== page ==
Thanks Carol, your post really made a difference to me and was an encouraging read. Alan, enjoyed your response but I still remain biased against sand and footprints, however your comments inspired me to reconsider crap-kicking as a fitting response. 🙂 As the famous David Fredrickson once posted, an alternative to this poem is a theme like Butt-prints in the Sand describing a double furrow where the author had been dragged a long resisting all the way. I can relate to this one.
Theoretically death should be a much welcomed frontier, as it represents a step into the direct face-to-face conversation with Christ (and good answers to the questions on the post), but I’m still not thrilled with the pain route. I suppose that if I enjoyed pain, that would be weird (almost as weird as wanting to kick the crap out of defenseless poets armed only with a pen and paper to protect themselves).
This excerpt is from a dear sister in Christ and it was posted in the midst of a heated online debate. “So let’s breathe deep here and remember even when we STRONGLY disagree with a viewpoint offered, behind each viewpoint is a living breathing human being who has a heart and feelings and who NEEDS (whether we think they “deserve” it or not) to be treated like they matter, like their heart matters, like their feelings matter.”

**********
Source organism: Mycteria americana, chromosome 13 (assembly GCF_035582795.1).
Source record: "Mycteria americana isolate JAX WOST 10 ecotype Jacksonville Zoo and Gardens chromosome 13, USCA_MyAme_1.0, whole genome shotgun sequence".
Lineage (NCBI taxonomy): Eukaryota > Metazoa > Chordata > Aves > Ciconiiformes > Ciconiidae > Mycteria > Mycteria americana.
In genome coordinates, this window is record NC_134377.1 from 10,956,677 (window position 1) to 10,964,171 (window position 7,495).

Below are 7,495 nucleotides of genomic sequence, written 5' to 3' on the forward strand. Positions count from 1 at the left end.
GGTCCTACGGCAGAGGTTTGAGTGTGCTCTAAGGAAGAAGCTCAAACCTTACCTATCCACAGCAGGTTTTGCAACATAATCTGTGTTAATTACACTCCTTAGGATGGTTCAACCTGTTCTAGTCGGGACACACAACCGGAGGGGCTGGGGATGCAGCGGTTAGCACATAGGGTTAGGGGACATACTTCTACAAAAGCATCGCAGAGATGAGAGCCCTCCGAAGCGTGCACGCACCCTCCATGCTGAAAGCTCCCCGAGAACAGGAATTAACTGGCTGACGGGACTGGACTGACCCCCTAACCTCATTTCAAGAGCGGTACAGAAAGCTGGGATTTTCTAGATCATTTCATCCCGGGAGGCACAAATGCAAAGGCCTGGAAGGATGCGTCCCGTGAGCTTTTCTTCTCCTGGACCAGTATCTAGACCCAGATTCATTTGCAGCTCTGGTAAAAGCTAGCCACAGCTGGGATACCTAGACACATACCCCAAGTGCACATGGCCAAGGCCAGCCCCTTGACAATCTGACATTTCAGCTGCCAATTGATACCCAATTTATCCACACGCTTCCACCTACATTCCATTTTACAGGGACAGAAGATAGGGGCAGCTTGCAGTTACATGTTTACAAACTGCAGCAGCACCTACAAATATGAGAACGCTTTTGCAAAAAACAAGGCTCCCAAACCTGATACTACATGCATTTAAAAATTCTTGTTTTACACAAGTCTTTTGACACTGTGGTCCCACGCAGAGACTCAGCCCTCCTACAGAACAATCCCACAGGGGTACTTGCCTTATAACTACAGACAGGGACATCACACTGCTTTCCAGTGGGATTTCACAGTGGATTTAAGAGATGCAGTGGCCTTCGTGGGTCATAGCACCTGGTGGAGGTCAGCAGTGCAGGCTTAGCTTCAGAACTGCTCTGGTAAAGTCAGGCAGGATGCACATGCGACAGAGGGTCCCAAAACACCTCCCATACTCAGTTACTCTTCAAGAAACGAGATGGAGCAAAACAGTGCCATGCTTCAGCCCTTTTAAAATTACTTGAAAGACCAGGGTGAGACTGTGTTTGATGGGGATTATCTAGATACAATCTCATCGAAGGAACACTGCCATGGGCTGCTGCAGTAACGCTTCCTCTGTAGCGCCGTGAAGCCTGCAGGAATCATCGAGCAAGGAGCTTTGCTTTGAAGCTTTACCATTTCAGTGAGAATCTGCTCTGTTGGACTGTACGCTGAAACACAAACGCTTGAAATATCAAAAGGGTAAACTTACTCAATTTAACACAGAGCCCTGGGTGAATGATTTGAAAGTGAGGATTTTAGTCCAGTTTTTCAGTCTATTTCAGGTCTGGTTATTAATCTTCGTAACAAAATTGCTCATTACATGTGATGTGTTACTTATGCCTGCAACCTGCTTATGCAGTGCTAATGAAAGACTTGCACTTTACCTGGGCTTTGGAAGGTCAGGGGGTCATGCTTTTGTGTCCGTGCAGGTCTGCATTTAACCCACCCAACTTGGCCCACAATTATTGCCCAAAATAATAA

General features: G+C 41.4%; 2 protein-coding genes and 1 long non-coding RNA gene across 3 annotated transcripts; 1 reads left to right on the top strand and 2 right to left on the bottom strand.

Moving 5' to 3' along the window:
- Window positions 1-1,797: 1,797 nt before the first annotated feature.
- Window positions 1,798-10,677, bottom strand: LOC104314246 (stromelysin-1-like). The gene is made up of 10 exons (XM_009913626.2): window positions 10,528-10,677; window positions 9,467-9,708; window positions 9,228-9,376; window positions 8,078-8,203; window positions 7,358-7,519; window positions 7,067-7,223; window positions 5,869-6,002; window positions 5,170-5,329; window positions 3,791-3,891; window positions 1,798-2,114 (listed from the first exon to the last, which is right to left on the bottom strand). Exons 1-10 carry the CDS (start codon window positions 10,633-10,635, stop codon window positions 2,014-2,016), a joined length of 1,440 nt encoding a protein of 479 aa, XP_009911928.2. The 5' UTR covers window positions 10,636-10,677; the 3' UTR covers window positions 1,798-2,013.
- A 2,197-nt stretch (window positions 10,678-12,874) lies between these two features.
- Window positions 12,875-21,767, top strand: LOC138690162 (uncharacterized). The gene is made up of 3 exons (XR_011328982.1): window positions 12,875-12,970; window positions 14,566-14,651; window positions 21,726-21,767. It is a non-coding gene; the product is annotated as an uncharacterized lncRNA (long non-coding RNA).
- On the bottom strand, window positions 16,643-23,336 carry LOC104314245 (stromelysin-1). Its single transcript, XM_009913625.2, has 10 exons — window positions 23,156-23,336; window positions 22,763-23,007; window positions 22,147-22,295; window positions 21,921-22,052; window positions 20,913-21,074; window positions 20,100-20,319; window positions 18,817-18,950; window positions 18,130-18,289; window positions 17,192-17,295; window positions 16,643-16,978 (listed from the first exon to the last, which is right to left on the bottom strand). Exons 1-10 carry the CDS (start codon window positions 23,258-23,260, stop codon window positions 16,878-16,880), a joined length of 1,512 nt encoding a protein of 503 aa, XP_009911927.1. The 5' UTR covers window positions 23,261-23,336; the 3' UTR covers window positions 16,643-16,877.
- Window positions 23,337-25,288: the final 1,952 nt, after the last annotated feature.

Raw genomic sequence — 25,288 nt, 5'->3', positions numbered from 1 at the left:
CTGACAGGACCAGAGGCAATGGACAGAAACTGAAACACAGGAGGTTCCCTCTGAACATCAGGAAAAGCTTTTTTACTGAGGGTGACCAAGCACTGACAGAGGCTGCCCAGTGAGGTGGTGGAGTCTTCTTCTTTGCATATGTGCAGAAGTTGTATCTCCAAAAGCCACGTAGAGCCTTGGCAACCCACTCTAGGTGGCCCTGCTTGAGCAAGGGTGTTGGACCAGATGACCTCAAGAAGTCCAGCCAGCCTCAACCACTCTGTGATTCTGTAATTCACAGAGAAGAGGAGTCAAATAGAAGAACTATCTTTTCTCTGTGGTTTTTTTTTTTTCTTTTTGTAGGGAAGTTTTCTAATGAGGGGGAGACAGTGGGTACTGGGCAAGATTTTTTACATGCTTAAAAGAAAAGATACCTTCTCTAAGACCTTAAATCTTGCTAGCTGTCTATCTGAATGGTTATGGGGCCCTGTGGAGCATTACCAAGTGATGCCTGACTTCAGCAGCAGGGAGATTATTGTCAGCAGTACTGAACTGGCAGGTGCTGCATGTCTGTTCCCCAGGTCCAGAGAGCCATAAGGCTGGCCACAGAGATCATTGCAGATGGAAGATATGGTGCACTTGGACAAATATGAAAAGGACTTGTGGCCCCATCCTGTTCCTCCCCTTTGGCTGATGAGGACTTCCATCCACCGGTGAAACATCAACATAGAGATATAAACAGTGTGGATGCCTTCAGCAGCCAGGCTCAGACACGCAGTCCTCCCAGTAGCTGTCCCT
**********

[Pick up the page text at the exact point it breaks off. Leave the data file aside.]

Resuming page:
“If anything matters… everything matters” – comes from the conversation in “The Shack” in which Mack is wondering (as he anticipates his return to ‘real’ life), if what he does in his day-to-day experience even truly matters (has any significance).” Wind Rumors
No particular reason for this reply, just another two bits for the blog pot. “The word bit is a colloquial expression referring to specific coins in various coinages throughout the world. In the US, it’s 1/8th of a dollar.” From the free encyclopedia. 🙂